Oh bej! Oh bej!, The Christmas market of Milan

 

As every year, in the most cosmopolitan cities in Italy, starts again the appointment with the loved and popular fair known as Oh bej! Oh bej!, which opens December 7, on the occasion of the feast of the patron saint of the city, St. Ambrose. For more than five centuries, this traditional and ancient market anticipates the atmosphere of Christmas, between colors, lights, perfumes and Italian flavors.

From December 7 to 10, the perimeter of the Sforza Castle, from piazza Castello to piazza Gadio and piazza del Cannone, welcomes almost 400 exhibitors, two thirds of which will stage the expression of the Milanese tradition: junk shops, florists, artisans, tradesmen, sellers of prints and books but also masters of wrought iron, copper and brass, Toy Stores, sweet and painters retailers. But how did this tradition come from and where it derives its name? The origin of the Oh bej! oh bej! Fair seems very old, the story tells that in 1510 Giannetto Castiglione, first Grand Master of the Order of Saints Maurice and Lazarus, arrived in Milan, appointed directly by Pope Pius IV to rekindle the faith and devotion of the Ambrosian citizens who had no great sympathy for the Holy See.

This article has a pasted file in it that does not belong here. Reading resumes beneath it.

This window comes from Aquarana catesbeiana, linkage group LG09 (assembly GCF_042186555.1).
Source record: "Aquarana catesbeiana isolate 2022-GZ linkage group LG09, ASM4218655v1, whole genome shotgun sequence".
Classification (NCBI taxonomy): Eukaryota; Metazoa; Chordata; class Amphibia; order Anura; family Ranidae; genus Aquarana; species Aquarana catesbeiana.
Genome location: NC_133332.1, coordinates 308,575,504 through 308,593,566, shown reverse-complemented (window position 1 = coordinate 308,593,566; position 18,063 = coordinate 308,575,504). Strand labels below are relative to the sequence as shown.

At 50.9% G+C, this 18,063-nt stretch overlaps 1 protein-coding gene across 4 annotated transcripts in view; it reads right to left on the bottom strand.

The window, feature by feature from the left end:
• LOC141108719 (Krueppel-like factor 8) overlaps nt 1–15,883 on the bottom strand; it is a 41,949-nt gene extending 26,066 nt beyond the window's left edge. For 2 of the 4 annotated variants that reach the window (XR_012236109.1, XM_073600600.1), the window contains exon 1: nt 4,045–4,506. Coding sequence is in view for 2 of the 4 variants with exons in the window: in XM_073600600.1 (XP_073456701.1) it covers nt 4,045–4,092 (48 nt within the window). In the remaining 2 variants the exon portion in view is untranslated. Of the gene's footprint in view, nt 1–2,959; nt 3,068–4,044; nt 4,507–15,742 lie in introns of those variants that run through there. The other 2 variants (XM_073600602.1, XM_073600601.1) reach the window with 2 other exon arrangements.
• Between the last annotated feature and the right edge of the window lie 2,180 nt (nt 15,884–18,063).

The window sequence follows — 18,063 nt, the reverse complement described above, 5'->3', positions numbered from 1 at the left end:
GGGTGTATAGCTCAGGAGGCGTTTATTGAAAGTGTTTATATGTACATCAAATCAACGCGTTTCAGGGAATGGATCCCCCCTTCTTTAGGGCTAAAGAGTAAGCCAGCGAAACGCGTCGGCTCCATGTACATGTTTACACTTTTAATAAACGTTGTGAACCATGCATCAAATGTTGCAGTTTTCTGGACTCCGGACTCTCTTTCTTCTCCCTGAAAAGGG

It was December 7, the day the city was celebrating the patron saint Ambrose. According to the legend, Castiglione wanted to ingratiate himself with the Milanese, and thus entered the city carrying boxes full of sweets and toys for the children. The name "Oh bej! Oh bej!" (“Oh beautiful! Oh beautiful!”) is supposedly a reference to the cheerful cries of the Milanese children receiving presents from Giannetto Castiglione. Typical of the period, together with mustard and chestnut cake, were the firòn, smoked chestnuts in the oven, pour the white wine and strung in long strings.

Today the market houses a lot of delicacies coming from all Italian regions: Cuneo’s chestnuts, cold cuts from Umbria, Sicilian sweets, chocolate from Piedmont, Tuscany and Sardinian cheeses, fritters and much more, but the lead products are the roasted chestnuts and mulled wine, able to warm up the cold days in Milan. In addition to the traditional stands in the Sforza Castle neighborhood, there will be other 80 terminals at the Bussa overpass, which connects the Porta Garibaldi station with the Isola neighborhood. Here it is staged the exhibition Alter Bej!, where you can buy self-artisan products, unique pieces and second-hand and artistic creations, and watch performances by musicians, jugglers and street performers.

If you like rummaging among the stalls or are you looking for original handicrafts coming from all parts of the world - the stands are divided into different sections, dedicated to Italy, Europe and outside Europe – don’t miss to walk to the fair of Oh bej! Oh bej!